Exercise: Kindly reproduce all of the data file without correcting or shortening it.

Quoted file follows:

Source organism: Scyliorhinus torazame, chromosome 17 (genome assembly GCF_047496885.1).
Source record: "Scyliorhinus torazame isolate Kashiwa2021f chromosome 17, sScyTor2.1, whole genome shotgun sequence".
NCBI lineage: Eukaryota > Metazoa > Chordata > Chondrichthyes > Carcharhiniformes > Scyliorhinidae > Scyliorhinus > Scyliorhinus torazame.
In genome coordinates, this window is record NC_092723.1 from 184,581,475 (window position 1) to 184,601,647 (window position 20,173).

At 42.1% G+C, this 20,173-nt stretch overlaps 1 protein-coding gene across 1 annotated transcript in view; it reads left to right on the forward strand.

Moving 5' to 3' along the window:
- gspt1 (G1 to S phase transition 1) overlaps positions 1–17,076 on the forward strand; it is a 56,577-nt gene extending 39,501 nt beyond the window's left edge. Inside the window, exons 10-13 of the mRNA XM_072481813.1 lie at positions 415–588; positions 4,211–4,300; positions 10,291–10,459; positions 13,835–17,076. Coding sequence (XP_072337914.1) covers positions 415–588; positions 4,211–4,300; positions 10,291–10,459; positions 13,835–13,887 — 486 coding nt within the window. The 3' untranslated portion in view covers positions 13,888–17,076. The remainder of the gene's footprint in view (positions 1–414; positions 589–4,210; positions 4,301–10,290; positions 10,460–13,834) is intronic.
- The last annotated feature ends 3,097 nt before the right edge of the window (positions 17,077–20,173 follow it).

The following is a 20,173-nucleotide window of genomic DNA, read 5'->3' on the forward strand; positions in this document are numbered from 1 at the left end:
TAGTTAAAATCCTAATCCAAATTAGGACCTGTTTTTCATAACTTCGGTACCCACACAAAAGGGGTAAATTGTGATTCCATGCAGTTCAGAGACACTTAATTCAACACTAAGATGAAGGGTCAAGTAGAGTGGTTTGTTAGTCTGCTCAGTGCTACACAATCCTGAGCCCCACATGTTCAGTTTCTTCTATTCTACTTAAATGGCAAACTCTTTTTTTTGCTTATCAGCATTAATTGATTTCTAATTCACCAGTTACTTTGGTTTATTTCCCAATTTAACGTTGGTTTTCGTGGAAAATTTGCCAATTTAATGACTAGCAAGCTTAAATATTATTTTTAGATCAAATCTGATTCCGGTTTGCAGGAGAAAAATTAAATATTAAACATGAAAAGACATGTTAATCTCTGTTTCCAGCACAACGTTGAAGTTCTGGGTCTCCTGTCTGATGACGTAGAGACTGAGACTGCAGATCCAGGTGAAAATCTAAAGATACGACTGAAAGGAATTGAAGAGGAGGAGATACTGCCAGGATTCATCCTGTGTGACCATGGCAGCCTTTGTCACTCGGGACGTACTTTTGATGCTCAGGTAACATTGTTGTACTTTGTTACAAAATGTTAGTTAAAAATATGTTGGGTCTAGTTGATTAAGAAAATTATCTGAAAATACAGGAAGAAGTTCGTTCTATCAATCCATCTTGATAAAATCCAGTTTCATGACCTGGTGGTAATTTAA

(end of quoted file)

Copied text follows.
Source organism: Scyliorhinus torazame, chromosome 17 (genome assembly GCF_047496885.1).
Source record: "Scyliorhinus torazame isolate Kashiwa2021f chromosome 17, sScyTor2.1, whole genome shotgun sequence".
NCBI lineage: Eukaryota > Metazoa > Chordata > Chondrichthyes > Carcharhiniformes > Scyliorhinidae > Scyliorhinus > Scyliorhinus torazame.
In genome coordinates, this window is record NC_092723.1 from 184,581,475 (window position 1) to 184,601,647 (window position 20,173).

At 42.1% G+C, this 20,173-nt stretch overlaps 1 protein-coding gene across 1 annotated transcript in view; it reads left to right on the forward strand.

Moving 5' to 3' along the window:
- gspt1 (G1 to S phase transition 1) overlaps positions 1–17,076 on the forward strand; it is a 56,577-nt gene extending 39,501 nt beyond the window's left edge. Inside the window, exons 10-13 of the mRNA XM_072481813.1 lie at positions 415–588; positions 4,211–4,300; positions 10,291–10,459; positions 13,835–17,076. Coding sequence (XP_072337914.1) covers positions 415–588; positions 4,211–4,300; positions 10,291–10,459; positions 13,835–13,887 — 486 coding nt within the window. The 3' untranslated portion in view covers positions 13,888–17,076. The remainder of the gene's footprint in view (positions 1–414; positions 589–4,210; positions 4,301–10,290; positions 10,460–13,834) is intronic.
- The last annotated feature ends 3,097 nt before the right edge of the window (positions 17,077–20,173 follow it).

The following is a 20,173-nucleotide window of genomic DNA, read 5'->3' on the forward strand; positions in this document are numbered from 1 at the left end:
TAGTTAAAATCCTAATCCAAATTAGGACCTGTTTTTCATAACTTCGGTACCCACACAAAAGGGGTAAATTGTGATTCCATGCAGTTCAGAGACACTTAATTCAACACTAAGATGAAGGGTCAAGTAGAGTGGTTTGTTAGTCTGCTCAGTGCTACACAATCCTGAGCCCCACATGTTCAGTTTCTTCTATTCTACTTAAATGGCAAACTCTTTTTTTTGCTTATCAGCATTAATTGATTTCTAATTCACCAGTTACTTTGGTTTATTTCCCAATTTAACGTTGGTTTTCGTGGAAAATTTGCCAATTTAATGACTAGCAAGCTTAAATATTATTTTTAGATCAAATCTGATTCCGGTTTGCAGGAGAAAAATTAAATATTAAACATGAAAAGACATGTTAATCTCTGTTTCCAGCACAACGTTGAAGTTCTGGGTCTCCTGTCTGATGACGTAGAGACTGAGACTGCAGATCCAGGTGAAAATCTAAAGATACGACTGAAAGGAATTGAAGAGGAGGAGATACTGCCAGGATTCATCCTGTGTGACCATGGCAGCCTTTGTCACTCGGGACGTACTTTTGATGCTCAGGTAACATTGTTGTACTTTGTTACAAAATGTTAGTTAAAAATATGTTGGGTCTAGTTGATTAAGAAAATTATCTGAAAATACAGGAAGAAGTTCGTTCTATCAATCCATCTTGATAAAATCCAGTTTCATGACCTGGTGGTAATTTAA